"Return" Clay Mono Print by Shirley A. Blair Keller
I didn't start out with Mr. Burns in mind as I painted on the layers of colored slip onto to the clay slab. But once I picked up the swallow stencil the memory of him floated up and he was with me the rest of the afternoon.
Each year, on our walk along Kaweah River Drive, we'd get to a certain string of telephone poles. He'd point up and say, "Well, any day they might appear." "Who," I asked. "The swallows," he'd say. It was September, if my memory serves correct, or maybe even October. Summer was slipping away, and some days felt like Fall. He told me the swallows that we have been enjoying since Spring will be gathering soon to make their trek south for the winter, flying maybe up to 1,000 miles in some cases. His admiration of this species of bird very obvious. He'd been teaching me about them from the moment they showed up, gathering mud from the river, and building mud nests under the bridges. Barn swallows, Tree swallows, Violet-green swallows (his favorite), and Cliff swallows, all looking the same to me, as they flew past so fast I could only see the pointed tips of wings, and notched tails. Over time I began to see the colors and differences as I learned to use the binoculars. And on the bridges, I could get close views of the Barn swallows at least, because they were still, on or by, the nests.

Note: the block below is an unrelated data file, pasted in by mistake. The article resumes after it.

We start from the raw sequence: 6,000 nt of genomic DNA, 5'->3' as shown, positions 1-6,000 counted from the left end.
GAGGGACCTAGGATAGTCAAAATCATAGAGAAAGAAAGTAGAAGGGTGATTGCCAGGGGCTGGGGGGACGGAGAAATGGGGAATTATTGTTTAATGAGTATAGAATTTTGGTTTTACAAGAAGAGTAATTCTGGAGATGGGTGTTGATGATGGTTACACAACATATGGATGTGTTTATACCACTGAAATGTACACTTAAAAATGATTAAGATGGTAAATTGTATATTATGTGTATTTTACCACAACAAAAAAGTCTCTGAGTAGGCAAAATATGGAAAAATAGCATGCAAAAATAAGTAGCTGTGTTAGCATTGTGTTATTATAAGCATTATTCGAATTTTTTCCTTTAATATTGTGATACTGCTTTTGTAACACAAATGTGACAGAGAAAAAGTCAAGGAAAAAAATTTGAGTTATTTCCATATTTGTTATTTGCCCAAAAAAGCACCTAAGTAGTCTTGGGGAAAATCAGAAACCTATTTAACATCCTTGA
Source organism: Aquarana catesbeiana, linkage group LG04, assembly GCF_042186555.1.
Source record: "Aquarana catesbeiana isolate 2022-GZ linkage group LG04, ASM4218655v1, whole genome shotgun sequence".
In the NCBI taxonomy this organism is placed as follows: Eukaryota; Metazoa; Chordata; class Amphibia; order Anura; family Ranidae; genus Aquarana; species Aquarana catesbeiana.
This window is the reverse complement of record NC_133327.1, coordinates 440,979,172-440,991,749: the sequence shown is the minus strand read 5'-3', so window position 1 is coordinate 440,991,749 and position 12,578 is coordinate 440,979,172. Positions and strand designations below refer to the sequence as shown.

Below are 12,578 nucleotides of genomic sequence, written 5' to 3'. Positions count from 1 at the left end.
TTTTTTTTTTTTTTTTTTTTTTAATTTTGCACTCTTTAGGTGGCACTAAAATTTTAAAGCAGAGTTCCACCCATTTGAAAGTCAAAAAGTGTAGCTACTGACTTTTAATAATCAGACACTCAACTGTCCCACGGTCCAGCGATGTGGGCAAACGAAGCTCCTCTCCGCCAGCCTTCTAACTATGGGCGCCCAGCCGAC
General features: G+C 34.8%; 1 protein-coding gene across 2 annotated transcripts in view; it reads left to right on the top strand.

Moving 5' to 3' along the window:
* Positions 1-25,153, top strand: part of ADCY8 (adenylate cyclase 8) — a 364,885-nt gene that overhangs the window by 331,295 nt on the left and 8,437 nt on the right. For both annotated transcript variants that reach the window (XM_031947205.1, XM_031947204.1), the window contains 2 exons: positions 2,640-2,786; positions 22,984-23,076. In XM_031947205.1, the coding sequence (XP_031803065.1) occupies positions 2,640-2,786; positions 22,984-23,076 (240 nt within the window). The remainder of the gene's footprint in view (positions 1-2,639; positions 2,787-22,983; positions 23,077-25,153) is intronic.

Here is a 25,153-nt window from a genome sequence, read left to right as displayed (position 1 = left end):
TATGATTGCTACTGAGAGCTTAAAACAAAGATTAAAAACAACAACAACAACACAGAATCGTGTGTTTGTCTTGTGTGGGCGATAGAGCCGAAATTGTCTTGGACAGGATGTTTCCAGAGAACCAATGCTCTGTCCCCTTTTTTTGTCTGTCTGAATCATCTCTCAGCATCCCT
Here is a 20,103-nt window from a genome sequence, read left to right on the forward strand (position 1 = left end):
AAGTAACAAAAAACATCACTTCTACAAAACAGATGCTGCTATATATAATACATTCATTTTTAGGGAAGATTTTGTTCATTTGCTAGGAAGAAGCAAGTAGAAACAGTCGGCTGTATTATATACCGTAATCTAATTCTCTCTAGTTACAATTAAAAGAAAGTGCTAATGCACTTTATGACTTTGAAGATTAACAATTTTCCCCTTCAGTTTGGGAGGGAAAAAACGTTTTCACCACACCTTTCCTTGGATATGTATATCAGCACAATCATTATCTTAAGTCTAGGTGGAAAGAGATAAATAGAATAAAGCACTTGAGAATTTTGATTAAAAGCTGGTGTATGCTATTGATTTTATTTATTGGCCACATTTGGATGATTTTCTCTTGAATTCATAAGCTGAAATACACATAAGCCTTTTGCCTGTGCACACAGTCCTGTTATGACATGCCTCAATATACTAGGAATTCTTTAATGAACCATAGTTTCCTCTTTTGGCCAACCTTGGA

He was right. A couple of days later when we arrived at the telephone poles with two or three lines hanging from them, a handful of swallows were sitting on the wires. The next day twice or more of them lined up from pole to pole. And with in days, hundreds swung on the wire in the breeze. I counted up to 500, give or take a few, by the end of the week. "Soon they will take off. No one really knows how they know the right time to go. But we will come one morning and they will be gone," said Mr. Burns.
One morning we met on the road as usual, but we both were wearing jackets. The weather had taken a much colder turn, the first thoughts of winter brought to mind. And when we walked to the place of the poles, the wires were empty. Some time between our walk the day before, and this moment 24 hours later, the swallows made their decision, and off they flew, all 500 or more, south for the winter.
Did they wait until the last swallow showed up? How did they know it was the last one, if that is true? Was it the cold chill in the air? Mr. Burns said that some say it is the bend of the light from the sun that triggers an internal clock. Who knows. They were gone. We stood and looked at the wire. I felt the loss. I suspect he did too. We both wished the swallows safe journey and he said, "They will return in Spring. Something to look forward to," and he smiled contentedly, as he did when talking about birds. We continued toward the Catfish Farm, but we knew there'd be no swallows this day. But some other special bird would show up. That was certain. Our steps sped up to see what wonders would show themselves to us this day.